SECRETARY of State Karen Bradley has been in her post for 10 months and in that time there has been nothing newsworthy about her tenure.
It is the lack of newsworthiness that has has led me to this column. In all the time that Ms Bradley has been in office she has managed to say absolutely nothing. Nada. In the North of Ireland, we are used to having the mediocre, the outcasts and the underachievers exiled from Whitehall to Stormont.
Some secretaries of state have been lucky as the North of Ireland gets a fair share of visiting dignitaries and famous people dropping in and being in the top job, the resident of Stormont House gets to greet them. So, if nothing else, a secretary of state will have an impressive array of celebrity pictures for their ego walls in Westminster. By all accounts, from those who know her, Karen Bradley is a pleasant and well meaning individual. Unlike her predecessor, the dour James Broken shire, Bradley smiles a lot on camera and at least gives a good impression of liking the job.
She isn’t Tory-posh and she went to a comprehensive school. So as far as Tories go, in the North of Ireland she should be able to get on with all sides. But unfortunately for Ms Bradley, she is by and large ignored by the nationalist community because of the toxicity created by the DUP stranglehold on the Conservative government. In fact, as a consequence of the supply and confidence deal, the secretary of state is rendered hopelessly incapable of being credible as an independent chair of any talks process.
No self-respecting nationalist from either Sinn Féin or the SDLP should consider entering any talks process without independent facilitators – at the very least – co-chairing or joint hosting by the secretary of state and the Irish Minister for Foreign Affairs. Some political commentators in the English media have been pretty harsh in their assessment of Bradley as a cabinet minister. Here it is hard to say because there is nothing to judge her by. As proven by her dilatory approach to everything – but particularly to reducing MLA salaries – the secretary of state could qualify for a masters in procrastination. The Northern Ireland Office as led by the secretary of state has outlined several objectives for the department. These include: Making politics work; creating a more secure North of Ireland; growing the economy and a stronger society. Let’s put it this way. If these objectives were on an exam paper, it would be a grade Es all round for performance.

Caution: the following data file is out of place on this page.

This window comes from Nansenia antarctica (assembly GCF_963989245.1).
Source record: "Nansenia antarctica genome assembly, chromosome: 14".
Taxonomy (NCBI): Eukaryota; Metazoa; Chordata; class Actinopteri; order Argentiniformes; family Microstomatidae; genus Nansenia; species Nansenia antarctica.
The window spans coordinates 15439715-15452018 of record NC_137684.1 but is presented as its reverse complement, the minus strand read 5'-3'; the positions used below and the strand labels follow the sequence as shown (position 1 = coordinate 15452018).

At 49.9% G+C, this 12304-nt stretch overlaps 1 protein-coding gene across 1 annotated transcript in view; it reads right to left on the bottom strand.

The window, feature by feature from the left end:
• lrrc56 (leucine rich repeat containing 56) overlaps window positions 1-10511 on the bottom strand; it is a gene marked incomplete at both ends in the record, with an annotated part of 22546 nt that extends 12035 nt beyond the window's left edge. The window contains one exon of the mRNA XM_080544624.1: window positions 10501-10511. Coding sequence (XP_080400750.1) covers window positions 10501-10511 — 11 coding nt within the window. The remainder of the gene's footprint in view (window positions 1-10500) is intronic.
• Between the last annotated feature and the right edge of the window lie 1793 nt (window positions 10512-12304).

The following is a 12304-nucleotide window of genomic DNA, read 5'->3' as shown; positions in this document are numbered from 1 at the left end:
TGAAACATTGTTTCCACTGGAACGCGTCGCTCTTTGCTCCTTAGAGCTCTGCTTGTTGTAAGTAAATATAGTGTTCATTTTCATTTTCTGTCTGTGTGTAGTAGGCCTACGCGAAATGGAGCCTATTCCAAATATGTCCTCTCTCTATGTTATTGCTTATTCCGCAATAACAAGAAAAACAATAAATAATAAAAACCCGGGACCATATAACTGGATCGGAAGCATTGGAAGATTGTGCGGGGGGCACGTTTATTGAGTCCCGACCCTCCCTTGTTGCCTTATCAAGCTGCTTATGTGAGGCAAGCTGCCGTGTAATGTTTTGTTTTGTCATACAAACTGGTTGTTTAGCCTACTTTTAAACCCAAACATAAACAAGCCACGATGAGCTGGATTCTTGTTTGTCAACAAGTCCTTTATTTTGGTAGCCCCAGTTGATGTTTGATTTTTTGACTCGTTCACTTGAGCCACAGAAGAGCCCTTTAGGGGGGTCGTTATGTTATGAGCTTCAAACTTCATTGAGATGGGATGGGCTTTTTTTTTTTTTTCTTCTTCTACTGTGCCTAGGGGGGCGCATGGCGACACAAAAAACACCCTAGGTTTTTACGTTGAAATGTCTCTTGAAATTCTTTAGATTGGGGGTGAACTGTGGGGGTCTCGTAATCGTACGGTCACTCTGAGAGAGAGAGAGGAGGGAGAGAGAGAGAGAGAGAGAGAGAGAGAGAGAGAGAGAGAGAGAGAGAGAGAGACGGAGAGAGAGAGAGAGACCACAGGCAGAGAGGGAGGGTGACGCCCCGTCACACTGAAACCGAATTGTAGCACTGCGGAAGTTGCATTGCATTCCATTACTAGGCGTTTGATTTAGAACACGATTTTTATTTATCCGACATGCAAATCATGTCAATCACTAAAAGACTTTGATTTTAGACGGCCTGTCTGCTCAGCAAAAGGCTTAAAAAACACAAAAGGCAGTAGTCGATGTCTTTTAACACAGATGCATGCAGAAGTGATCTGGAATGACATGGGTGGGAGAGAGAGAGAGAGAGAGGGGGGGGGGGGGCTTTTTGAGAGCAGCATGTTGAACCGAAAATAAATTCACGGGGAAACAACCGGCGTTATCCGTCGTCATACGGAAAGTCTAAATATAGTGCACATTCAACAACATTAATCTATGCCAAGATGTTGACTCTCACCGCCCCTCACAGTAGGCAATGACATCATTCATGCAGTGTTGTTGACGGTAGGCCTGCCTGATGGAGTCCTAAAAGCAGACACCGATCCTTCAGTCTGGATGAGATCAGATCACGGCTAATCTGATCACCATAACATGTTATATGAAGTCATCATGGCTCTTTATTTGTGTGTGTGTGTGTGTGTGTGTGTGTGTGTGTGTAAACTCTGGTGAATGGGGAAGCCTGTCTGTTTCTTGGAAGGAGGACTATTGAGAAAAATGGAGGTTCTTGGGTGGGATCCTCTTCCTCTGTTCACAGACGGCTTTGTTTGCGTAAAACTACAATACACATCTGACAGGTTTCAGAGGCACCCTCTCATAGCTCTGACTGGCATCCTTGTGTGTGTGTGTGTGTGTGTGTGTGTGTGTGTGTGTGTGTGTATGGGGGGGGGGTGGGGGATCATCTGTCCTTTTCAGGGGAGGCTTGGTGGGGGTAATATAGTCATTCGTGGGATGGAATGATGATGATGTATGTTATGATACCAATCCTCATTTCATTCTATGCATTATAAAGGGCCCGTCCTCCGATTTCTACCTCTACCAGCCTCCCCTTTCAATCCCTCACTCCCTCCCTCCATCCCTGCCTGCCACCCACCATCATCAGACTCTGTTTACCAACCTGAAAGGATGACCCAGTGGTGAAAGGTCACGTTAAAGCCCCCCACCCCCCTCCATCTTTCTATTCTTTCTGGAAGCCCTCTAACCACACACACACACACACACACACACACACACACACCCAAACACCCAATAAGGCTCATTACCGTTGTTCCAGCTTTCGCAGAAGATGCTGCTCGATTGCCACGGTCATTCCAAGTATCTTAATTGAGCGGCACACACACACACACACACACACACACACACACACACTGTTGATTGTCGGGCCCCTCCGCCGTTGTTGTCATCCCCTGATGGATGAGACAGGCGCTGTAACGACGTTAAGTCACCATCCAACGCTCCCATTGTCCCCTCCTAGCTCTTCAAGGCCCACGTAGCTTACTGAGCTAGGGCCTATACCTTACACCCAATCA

Certainly in making politics work and making society stronger, the NIO manages to make the stewardship of the RHI scheme look competent. It is possible to feel sorry for the secretary of state. She voted remain but has to implement a Brexit policy which is hugely damaging to the North of Ireland. Her recent speech on Brexit in the House of Commons showed that she is either way out of her depth on the subject as it affects the North of Ireland or that she is in complete denial. It’s probably both.
The business community and most in civic society in the North of Ireland have made it quite clear to both the NIO and Westminster that they want a soft landing from Brexit but they have been patronised or dismissed for their efforts.
In making politics work and making society stronger, the NIO manages to make the stewardship of the RHI scheme look competent
As a non-unionist there is something bizarre and unsettling watching a combination of Conservative and Unionist sowing the seeds of disunity throughout the UK. When the ‘Union’ finally breaks up, as it will, they can tell their children and grandchildren that they were the demolition mob who swung the wrecking ball of Brexit. It’s hard to credit but the Secretary of State is actually assisted in doing nothing by two junior ministers, Lord Duncan of Springbank and Shailesh Vara, who is an MP. You can be forgiven if you have never heard of them. They are about as visible in the North of Ireland as a white-rumped sandpiper.
Even more incredible is that Lord Duncan is patron of the LGBT+ Conservative group and as a minister in the NIO he holds responsibility for, among other things, ‘human rights and equality’. Interesting conversations lie ahead for this undercover minister now that the equality amendments put forward by Labour MPs Conor McGinn and Stella Creasy have been included in the misnamed ‘Executive Formation and Exercise of Functions Bill’. Of course, the bill is just another legislative fudge so the secretary of state can continue her policy of non-interference in a region for which she has responsibility.
With many thanks to: Tom Kelly and The Irish News for the original posting.